In Wales an immense change had taken place, favourable in the highest degree to the views of Henry. Owen Gwyneth had died about two years before, after a troublous, but glorious and memorable reign. He left behind him a multitude of children by various wives and concubines. His eldest legi. timate son, who, according to the usage which was beginning to prevail throughout Europe, would have naturally succeeded to the throne, was excluded, it would appear, on account of an objection which is not usually considered fatal to the royal succession. This was a defect in his nose. Howel, his natural brother, a prince of great courage, and a well-proportioned nasal organ, was chosen in his stead. His younger legitimate brother, however, named David, descended in both lines from royal ancestors, did not tamely bear the elevation of Howel, but raised an army, encountered his brother in battle, defeated and slew him, some little time before the death of Becket. His success was not suf'ficiently complete, however, to justify him in courting the enmity of a powerful neighbour, like Henry, King of England; and much was still left for him to do, in order to seat himself in the government, vol. I.
at the period of Henry's return to England. In the civil wars which had taken place, the power of the English and Flemish colonies in Wales had been suffered to increase; the vast confederacy which had been formed for the purpose of casting off the English yoke, had been dissolved; and the warlike nobles of the neighbouring country, who still retained fortresses and districts in Wales, had found means to extend their power, and strengthen themselves in possession. In South Wales, Rees ap Gryffyth had been committing some ravages upon the territories of the English adherents; but he had lost his great strength when the confederacy of the princes of North Wales was broken, and he was unable to resist alone the forces which Henry could bring against him.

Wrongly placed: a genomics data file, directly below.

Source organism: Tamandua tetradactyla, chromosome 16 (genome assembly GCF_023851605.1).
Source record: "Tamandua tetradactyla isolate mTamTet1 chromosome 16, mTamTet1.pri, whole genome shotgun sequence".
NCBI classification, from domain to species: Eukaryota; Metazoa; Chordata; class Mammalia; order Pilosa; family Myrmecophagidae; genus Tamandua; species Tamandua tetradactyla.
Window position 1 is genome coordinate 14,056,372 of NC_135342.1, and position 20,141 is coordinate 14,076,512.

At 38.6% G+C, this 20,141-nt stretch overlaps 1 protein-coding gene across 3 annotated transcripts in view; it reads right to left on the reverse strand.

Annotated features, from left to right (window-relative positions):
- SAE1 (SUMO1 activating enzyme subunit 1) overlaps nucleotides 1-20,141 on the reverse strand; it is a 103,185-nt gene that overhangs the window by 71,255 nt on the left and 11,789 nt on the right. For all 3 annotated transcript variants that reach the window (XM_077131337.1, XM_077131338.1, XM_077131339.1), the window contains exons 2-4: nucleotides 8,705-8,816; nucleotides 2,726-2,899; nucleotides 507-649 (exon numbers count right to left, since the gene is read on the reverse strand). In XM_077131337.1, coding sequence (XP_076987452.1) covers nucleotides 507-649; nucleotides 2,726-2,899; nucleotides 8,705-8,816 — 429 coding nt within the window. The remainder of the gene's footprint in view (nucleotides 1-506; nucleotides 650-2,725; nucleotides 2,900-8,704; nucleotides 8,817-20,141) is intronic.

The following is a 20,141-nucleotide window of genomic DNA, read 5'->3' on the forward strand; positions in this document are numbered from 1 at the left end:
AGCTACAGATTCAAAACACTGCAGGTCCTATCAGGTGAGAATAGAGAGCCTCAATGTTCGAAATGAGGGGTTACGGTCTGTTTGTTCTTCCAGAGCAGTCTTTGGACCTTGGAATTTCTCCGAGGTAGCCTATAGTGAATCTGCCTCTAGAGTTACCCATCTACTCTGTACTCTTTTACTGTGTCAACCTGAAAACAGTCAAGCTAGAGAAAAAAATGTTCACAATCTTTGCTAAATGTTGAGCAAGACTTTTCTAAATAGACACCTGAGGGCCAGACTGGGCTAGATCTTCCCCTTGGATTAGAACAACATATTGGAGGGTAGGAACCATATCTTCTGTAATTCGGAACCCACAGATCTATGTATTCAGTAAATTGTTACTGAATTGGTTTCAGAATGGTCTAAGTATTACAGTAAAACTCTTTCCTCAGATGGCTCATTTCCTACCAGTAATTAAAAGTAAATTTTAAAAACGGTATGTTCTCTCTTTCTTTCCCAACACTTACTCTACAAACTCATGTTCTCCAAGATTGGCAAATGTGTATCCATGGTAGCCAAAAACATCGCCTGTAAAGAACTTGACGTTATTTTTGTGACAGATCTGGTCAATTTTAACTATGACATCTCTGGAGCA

Thus everything disposed the princes of Wales to cultivate, even by a new sacrifice of their independence, the friendship and forbearance of Henry. Nor was their friendship and submission of less importance to the King of England at that moment, for he now meditated annexing to his other dominions the rich and beautiful sister island of Ireland, whose long wrongs and misfortunes may date their origin from the ambition of this King, and from some of the faults and follies of her own children, at this very period of which I speak. Early in Henry's reign, that monarch had determined to subdue the neighbouring island; and having not the slightest earthly claim to domi
nion over Ireland, he applied to the manufactory of unjust titles—the Roman chancery; and upon the pretence of reforming the manners of the people, and correcting the irregularities of the clergy, he obtained from Adrian IV., who had no right to give it, a donation which he had no right to accept.* This donation is explained by the Bishop of Chartres, who obtained it, as a gift of Ireland, to be held by hereditary right. Other circumstances had intervened, and the assertion of this iniquitous claim had not been made; but during Henry's absence on the continent, one of the minor Irish sovereigns, Dermot, King of Leinster, a savage and barbarous tyrant, being embroiled in warfare with another Irish sovereign of the name of O’Ruark, or O’Roork, and finding his own subjects rising in great num. bers against his tyranny, fled to England in the year 1166, to beseech aid of Henry. That monarch being in his continental dominions, Dermot followed him to Aquitaine, offering, if Henry would restore him to his kingdom, to hold it by homage, as a fief of the English crown. Henry accepted the offer, but only gave Dermot some small pecuniary assistance, and a general licence to raise troops in his dominions. Dermot found no small difficulty, we are told, in raising any force;
* The Pope founded his title to give Ireland upon the spurious donation of Constantine, and broadly asserted “that all islands belonged to him;" a doctrine which certainly ought not to have been recognised by a King of England.